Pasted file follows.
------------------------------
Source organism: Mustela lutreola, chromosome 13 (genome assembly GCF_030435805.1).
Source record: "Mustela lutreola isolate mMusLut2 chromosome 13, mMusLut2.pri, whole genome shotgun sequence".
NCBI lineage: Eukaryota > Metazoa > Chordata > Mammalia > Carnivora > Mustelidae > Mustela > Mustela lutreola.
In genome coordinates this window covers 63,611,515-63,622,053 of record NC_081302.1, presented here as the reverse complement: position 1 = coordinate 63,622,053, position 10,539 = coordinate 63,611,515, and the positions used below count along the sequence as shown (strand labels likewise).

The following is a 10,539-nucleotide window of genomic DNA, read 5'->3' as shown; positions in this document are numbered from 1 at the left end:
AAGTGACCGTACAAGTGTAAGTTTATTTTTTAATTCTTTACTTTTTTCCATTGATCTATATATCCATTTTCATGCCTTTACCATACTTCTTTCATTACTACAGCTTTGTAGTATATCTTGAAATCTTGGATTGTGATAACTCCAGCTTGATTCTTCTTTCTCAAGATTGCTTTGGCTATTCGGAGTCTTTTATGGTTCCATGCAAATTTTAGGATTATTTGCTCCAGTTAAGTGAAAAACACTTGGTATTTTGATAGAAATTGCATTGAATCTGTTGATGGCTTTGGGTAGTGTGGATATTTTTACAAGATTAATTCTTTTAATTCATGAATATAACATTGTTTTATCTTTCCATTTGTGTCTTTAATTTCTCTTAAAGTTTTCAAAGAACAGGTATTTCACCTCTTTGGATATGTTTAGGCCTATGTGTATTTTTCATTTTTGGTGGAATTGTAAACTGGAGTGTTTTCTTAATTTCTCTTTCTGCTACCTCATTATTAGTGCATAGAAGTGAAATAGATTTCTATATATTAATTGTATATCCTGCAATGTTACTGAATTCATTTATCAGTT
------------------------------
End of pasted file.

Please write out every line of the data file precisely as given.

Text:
Source organism: Mustela lutreola, chromosome 13 (genome assembly GCF_030435805.1).
Source record: "Mustela lutreola isolate mMusLut2 chromosome 13, mMusLut2.pri, whole genome shotgun sequence".
NCBI lineage: Eukaryota > Metazoa > Chordata > Mammalia > Carnivora > Mustelidae > Mustela > Mustela lutreola.
In genome coordinates this window covers 63,611,515-63,622,053 of record NC_081302.1, presented here as the reverse complement: position 1 = coordinate 63,622,053, position 10,539 = coordinate 63,611,515, and the positions used below count along the sequence as shown (strand labels likewise).

The following is a 10,539-nucleotide window of genomic DNA, read 5'->3' as shown; positions in this document are numbered from 1 at the left end:
AAGTGACCGTACAAGTGTAAGTTTATTTTTTAATTCTTTACTTTTTTCCATTGATCTATATATCCATTTTCATGCCTTTACCATACTTCTTTCATTACTACAGCTTTGTAGTATATCTTGAAATCTTGGATTGTGATAACTCCAGCTTGATTCTTCTTTCTCAAGATTGCTTTGGCTATTCGGAGTCTTTTATGGTTCCATGCAAATTTTAGGATTATTTGCTCCAGTTAAGTGAAAAACACTTGGTATTTTGATAGAAATTGCATTGAATCTGTTGATGGCTTTGGGTAGTGTGGATATTTTTACAAGATTAATTCTTTTAATTCATGAATATAACATTGTTTTATCTTTCCATTTGTGTCTTTAATTTCTCTTAAAGTTTTCAAAGAACAGGTATTTCACCTCTTTGGATATGTTTAGGCCTATGTGTATTTTTCATTTTTGGTGGAATTGTAAACTGGAGTGTTTTCTTAATTTCTCTTTCTGCTACCTCATTATTAGTGCATAGAAGTGAAATAGATTTCTATATATTAATTGTATATCCTGCAATGTTACTGAATTCATTTATCAGTT